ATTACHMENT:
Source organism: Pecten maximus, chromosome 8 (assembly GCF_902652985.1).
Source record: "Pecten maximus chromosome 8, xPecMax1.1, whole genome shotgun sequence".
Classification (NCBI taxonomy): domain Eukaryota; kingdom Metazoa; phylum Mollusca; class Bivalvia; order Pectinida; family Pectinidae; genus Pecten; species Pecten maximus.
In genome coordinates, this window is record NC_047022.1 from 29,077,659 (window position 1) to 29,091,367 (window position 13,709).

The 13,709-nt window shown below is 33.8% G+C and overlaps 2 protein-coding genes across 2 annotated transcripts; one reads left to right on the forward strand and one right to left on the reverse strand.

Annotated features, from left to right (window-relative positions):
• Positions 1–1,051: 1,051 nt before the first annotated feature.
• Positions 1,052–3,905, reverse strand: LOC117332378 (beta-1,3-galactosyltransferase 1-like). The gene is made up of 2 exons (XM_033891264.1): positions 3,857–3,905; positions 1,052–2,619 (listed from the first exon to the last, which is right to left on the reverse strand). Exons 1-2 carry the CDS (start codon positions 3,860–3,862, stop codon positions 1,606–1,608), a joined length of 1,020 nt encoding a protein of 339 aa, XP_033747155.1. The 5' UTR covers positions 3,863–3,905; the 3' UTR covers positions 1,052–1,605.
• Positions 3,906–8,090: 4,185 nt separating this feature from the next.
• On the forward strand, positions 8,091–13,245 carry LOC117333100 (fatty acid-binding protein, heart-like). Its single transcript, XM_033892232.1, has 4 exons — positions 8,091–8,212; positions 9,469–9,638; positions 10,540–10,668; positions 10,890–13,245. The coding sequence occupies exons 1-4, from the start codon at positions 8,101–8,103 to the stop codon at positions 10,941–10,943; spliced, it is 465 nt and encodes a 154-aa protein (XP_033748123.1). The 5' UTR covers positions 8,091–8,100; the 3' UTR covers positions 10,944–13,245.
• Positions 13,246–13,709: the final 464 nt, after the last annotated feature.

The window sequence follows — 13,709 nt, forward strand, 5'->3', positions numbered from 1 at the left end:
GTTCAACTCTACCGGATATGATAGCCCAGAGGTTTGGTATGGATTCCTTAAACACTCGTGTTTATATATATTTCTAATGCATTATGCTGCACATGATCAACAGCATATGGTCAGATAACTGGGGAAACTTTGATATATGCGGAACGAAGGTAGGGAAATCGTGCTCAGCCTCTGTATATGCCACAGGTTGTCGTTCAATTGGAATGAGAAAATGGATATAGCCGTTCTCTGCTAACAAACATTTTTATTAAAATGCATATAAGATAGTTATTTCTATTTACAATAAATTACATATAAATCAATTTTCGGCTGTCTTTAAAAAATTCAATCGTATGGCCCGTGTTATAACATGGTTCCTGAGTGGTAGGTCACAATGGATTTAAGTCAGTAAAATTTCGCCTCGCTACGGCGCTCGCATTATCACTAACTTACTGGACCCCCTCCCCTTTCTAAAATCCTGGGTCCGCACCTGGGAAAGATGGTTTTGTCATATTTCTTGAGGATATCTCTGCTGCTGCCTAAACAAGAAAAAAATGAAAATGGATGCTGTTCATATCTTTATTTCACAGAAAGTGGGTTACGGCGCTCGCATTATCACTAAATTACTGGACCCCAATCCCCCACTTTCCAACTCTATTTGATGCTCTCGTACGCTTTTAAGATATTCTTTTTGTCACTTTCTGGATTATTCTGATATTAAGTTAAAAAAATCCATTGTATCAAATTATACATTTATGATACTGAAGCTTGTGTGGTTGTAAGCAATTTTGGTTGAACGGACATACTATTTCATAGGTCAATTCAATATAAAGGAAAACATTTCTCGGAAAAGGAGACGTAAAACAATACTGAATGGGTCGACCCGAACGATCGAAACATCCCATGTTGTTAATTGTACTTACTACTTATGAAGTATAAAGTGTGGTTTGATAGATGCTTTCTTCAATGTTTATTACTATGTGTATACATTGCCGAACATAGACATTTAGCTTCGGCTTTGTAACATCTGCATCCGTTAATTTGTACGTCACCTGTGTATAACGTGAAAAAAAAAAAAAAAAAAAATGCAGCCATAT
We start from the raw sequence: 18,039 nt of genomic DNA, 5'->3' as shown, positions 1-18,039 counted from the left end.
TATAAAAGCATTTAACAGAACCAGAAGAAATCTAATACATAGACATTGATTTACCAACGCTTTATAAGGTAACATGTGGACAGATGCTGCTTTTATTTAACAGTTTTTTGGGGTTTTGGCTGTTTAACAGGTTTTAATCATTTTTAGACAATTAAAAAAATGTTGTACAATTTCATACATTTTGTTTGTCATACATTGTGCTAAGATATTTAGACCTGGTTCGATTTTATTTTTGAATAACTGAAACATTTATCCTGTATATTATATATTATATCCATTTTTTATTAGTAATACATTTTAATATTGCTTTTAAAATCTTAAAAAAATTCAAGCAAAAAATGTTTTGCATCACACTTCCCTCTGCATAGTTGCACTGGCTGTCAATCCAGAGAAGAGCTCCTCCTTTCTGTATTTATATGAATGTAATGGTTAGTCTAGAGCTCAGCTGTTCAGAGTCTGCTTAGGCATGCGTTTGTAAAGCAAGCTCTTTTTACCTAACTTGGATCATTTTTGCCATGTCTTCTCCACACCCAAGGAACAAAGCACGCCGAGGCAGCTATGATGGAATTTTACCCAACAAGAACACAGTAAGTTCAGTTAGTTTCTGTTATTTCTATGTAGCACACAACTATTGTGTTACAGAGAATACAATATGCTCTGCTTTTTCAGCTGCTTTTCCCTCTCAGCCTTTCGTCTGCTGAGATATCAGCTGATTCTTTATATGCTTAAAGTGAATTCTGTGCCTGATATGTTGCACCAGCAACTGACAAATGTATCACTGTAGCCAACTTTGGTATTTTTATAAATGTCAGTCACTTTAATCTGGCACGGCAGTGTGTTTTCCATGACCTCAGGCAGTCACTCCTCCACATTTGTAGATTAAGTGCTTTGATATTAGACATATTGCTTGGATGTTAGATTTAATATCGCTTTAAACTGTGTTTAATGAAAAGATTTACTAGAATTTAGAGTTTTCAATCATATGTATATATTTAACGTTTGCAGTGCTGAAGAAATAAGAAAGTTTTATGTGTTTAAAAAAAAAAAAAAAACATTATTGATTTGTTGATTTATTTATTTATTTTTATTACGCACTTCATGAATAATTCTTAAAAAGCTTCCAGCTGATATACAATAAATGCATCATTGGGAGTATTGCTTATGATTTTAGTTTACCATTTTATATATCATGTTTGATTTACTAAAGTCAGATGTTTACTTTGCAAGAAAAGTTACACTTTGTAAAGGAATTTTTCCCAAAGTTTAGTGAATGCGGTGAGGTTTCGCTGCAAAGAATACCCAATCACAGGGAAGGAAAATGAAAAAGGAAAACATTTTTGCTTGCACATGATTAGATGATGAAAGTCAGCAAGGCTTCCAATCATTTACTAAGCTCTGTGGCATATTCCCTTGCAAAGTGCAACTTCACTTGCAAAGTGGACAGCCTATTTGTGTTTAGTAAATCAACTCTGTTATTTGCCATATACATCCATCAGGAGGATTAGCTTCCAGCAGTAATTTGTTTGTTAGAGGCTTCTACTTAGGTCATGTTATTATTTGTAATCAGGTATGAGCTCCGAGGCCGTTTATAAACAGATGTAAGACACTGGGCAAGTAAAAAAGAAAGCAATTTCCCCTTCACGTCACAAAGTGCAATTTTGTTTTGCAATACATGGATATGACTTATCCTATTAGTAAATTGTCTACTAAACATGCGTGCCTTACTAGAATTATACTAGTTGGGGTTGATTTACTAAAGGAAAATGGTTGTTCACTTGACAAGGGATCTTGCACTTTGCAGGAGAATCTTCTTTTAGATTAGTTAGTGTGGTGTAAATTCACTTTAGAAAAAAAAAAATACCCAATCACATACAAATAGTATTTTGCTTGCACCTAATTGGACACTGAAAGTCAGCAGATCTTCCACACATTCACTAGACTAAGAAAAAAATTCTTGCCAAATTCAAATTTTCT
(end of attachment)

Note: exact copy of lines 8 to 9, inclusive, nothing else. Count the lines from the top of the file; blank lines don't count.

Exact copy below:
• Positions 1,052–3,905, reverse strand: LOC117332378 (beta-1,3-galactosyltransferase 1-like). The gene is made up of 2 exons (XM_033891264.1): positions 3,857–3,905; positions 1,052–2,619 (listed from the first exon to the last, which is right to left on the reverse strand). Exons 1-2 carry the CDS (start codon positions 3,860–3,862, stop codon positions 1,606–1,608), a joined length of 1,020 nt encoding a protein of 339 aa, XP_033747155.1. The 5' UTR covers positions 3,863–3,905; the 3' UTR covers positions 1,052–1,605.
• Positions 3,906–8,090: 4,185 nt separating this feature from the next.